• 4 boneless, skinless chicken thighs (cut into bite-sized pieces)
  • 1/2 red pepper
  • 1/2 white onion
  • 3 garlic cloves, finely chopped
  • 1 TBSP cornstarch (dissolved in 3 TBSP water)
  • 2 TBSP vegetable oil
  • 1 cup broccoli florets
  • 4 green onions, cut into thirds
  • 4 leaves of purple or green cabbage, chopped
  • 1/2 cup cashews, dry roasted
  • 1 cup shiitake mushrooms
  • 1/4 cup chicken broth


  • 2 tsp cornstarch
  • 2 TBSP soy sauce
  • 1 TBSP water


  • 3 TBSP dry white wine
  • 1 cup chicken broth
  • 2 TBSP soy sauce
  • 1 tsp sriracha sauce
  • 1 TBSP rice vinegar
  • 2 TBSP fish sauce
  • 2 TBSP brown sugar

Veggies for Cashew Chicken

Veggies for Cashew Chicken


  1. To make the marinade, dissolve 2 tsp of cornstarch in 2 TBSP of soy sauce and 1 TBSP of water in a medium-sized bowl. Add chicken pieces and stir to combine. Set aside to marinate for at least 30 minutes.
  2. Combine all sauce ingredients and whisk to mix to make the sauce.
  3. In a wok or large pan, saute the onion, garlic, red pepper, broccoli and green onion in oil over medium-high heat for about two minutes.
  4. Add the marinated chicken and mushrooms. Continue stir frying until chicken pieces are cooked (up to five minutes). If the wok becomes dry, add broth or white wine (1 TBSP at a time).
  5. Add the cabbage and continue stir frying another 2 minutes.
  6. Add the sauce and cashews to the wok then add the cornstarch powder dissolved in water and soy sauce. Continuing stirring until all ingredients are well combine and the sauce thickens.
  7. While cooking, taste test for salt and sweetness. If it’s too sour, add more sugar. If it’s not salty enough, add more fish sauce.
  8. Serve over rice or noodles.

If you don’t own a wok, I highly suggest investing in one. They’re perfect for stir-fry dishes such as Cashew Chicken. This recipe should suffice when you don’t have the time venture to your local Chinese or Thai restaurant.

Also, a side note, but I used salt and pepper cashews from Whole Foods to give my version a little extra kick. Though regular dry-roasted cashews should work just fine.

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Posted by on February 16, 2012 in Cookin', Entrees, Recipes


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Review: La Thai Uptown

Paht Thai

Paht Thai at La Thai

There was a time when I wasn’t a big fan of La Thai. I’ve had to reevaluate my opinion and I’m happy to say, I’ve changed my mind. You can now count me as a fan.

Like any place, some dishes are better than others, but what won me over was the Thai-Coon. A delicious dish with jumbo shrimp, Lousiana crawfish, vegetables and fried eggplant in a spicy garlic basil sauce over jasmine rice. It’s a filling dish, but the eggplant is fried to perfection and the seafood, veggies and sauce all work in nearly perfect harmony. It’s hands down my favorite dish at the place.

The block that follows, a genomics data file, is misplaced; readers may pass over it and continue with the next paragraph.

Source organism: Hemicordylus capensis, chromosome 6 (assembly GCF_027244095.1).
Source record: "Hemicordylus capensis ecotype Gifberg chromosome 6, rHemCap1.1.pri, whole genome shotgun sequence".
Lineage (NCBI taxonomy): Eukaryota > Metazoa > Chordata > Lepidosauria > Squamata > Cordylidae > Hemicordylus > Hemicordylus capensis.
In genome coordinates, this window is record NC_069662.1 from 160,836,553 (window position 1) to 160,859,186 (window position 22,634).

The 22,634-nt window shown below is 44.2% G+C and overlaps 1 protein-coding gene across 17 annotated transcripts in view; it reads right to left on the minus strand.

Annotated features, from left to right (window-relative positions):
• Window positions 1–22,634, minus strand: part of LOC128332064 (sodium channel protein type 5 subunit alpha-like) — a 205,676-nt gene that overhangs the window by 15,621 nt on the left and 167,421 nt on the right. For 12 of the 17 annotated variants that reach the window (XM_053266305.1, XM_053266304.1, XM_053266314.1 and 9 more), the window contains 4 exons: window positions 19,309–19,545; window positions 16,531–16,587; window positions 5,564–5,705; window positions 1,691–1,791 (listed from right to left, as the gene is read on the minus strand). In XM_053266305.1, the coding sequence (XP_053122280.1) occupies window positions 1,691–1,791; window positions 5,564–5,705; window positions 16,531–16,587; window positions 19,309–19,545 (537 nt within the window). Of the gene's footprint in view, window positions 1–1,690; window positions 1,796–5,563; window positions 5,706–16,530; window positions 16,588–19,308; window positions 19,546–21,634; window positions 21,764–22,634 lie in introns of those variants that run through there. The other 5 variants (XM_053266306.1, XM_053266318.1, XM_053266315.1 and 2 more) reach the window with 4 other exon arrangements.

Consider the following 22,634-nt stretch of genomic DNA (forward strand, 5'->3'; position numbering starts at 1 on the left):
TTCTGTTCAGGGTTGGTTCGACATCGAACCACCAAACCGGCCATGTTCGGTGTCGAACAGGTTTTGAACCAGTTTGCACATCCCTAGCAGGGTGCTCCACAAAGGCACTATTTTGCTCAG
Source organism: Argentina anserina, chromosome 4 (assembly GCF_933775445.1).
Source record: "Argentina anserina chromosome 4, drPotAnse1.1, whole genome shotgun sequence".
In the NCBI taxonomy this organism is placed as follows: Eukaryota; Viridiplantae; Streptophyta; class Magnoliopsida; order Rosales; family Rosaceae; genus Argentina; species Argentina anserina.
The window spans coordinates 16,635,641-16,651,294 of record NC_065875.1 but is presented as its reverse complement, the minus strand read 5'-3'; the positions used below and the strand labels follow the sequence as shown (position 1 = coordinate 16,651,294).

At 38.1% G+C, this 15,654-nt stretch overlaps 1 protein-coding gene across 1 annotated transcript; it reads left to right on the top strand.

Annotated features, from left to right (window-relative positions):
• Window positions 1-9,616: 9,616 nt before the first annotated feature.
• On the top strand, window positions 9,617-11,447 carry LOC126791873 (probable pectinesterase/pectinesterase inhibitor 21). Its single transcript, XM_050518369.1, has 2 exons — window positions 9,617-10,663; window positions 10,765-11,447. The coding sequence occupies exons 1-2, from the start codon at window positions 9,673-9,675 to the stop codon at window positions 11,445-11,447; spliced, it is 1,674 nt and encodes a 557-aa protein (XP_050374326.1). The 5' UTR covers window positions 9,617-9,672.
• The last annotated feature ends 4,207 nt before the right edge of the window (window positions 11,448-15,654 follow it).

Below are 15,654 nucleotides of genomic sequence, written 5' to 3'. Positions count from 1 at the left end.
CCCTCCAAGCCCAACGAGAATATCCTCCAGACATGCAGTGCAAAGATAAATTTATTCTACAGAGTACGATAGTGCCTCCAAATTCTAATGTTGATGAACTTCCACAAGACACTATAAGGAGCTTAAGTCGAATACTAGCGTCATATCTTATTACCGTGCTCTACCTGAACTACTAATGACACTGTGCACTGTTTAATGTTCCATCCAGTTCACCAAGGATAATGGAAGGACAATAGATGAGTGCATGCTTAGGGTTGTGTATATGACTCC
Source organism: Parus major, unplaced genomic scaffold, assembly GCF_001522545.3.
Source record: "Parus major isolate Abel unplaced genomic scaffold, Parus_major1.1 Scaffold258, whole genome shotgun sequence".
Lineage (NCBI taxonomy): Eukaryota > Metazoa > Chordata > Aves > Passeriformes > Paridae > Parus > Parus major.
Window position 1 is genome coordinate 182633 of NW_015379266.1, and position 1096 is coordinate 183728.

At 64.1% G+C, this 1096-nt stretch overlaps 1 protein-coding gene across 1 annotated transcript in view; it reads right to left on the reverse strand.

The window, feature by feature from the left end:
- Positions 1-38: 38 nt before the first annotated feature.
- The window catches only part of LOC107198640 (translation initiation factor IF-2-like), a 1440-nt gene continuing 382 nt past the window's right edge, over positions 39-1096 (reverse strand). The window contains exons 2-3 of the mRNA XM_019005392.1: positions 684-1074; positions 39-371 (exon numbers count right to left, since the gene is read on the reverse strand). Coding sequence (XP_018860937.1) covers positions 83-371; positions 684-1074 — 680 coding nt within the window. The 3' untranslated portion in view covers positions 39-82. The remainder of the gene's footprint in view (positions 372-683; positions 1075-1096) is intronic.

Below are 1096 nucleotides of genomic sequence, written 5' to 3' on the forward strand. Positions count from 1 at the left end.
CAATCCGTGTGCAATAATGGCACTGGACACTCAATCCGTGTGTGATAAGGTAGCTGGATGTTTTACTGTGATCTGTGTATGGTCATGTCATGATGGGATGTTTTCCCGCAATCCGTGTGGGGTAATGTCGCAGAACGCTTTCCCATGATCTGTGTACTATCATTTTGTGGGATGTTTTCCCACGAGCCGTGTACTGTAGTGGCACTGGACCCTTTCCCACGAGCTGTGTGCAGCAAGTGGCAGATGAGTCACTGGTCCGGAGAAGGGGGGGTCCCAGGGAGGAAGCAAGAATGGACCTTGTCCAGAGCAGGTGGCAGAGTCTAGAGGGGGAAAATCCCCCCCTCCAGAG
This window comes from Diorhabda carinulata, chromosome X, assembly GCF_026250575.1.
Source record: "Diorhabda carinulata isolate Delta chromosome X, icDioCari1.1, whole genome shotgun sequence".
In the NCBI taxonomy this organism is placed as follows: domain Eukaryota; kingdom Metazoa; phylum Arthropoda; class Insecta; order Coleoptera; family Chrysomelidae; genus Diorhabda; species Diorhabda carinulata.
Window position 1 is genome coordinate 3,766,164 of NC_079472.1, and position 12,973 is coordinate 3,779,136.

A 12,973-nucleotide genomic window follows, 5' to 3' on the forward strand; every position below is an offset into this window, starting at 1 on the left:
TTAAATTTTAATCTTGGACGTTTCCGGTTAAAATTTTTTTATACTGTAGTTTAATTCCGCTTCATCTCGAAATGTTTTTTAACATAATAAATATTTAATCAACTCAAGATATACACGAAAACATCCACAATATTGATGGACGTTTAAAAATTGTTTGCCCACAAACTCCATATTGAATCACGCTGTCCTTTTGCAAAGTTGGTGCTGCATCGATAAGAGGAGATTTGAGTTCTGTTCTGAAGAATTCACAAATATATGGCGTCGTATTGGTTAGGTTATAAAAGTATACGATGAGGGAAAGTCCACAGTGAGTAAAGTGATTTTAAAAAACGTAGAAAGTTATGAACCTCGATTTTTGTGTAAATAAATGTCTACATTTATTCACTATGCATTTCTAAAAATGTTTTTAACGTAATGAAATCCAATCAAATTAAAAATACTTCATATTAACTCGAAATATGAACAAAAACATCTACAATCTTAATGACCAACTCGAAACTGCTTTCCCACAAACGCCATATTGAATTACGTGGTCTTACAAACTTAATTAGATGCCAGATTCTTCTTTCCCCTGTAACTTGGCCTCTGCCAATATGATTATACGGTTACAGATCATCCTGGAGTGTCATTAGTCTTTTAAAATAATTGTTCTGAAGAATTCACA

I’m also a big fan of the Crispy Calamari. La Thai has breading and frying down and their version of calamari is made with one of the best sweet chili sauces you’ll find. A friend even said it was “the best calamari she’s ever had.” At this point, I’m inclined to agree with her, at least when it comes to fried calamari.

Crispy Calamari

Crispy Calamari at La Thai

Two other appetizers I enjoy quite a bit are the Skewerless Chicken Sate and Mama’s Stuffed Chicken Wings. The wings are some of the best wings I’ve had in quite a while. I’ve never really seen New Orleans as a big wings city, but La Thai has a dish that proves to be the exception to that.

La Thai also has two salads that stand out. The first is the Naked Shrimp Salad with mango, tri-colored peppers and mango-peanut dressing. It’s fruity, crunchy and full of zest and flavor. The second is the Pecan-Crusted Oyster Salad with lump crabmeat, pecans, grapes and wasabi lime aioli. This is probably the best salad on the menu. The oysters are fried perfectly and actually work well with the sweetness of the grapes.

The noodle and rice dishes are La Thai’s bread and butter and they have some great dishes in this section of the menu. The Paht Thai is always a popular choice, but I’ve always found it just a tad bit underwhelming compared to the Paht Woon Sen and the Thai-Coon. Did I mention I’m in love with the Thai-Coon?

Cashew Chicken

Cashew Chicken at La Thai

You’ll also have a great choice of curries when visiting. All are delicious and very in spiciness.

On my last visit, I went during lunch and ordered the Cashew Chicken. They definitely didn’t skimp on the cashews (a big plus in my book) and it was a great blend of sweet, saucy, spicy and salty. I wouldn’t hesitate to order it again.

Aside from the food, the decor is impeccable and the service is always excellent. Diana and Merlin Chauvin (chefs/owners) are two of the nicest people on the New Orleans restaurant scene. They don’t treat anyone at La Thai like a stranger. They’ve collaborated to make La Thai a great neighborhood joint for all of New Orleans.

Paht Thai and Calamari images courtesy of Amy Jett Photography.

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Posted by on November 4, 2011 in Eatin'


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Recipe: Thai Duck Breast Curry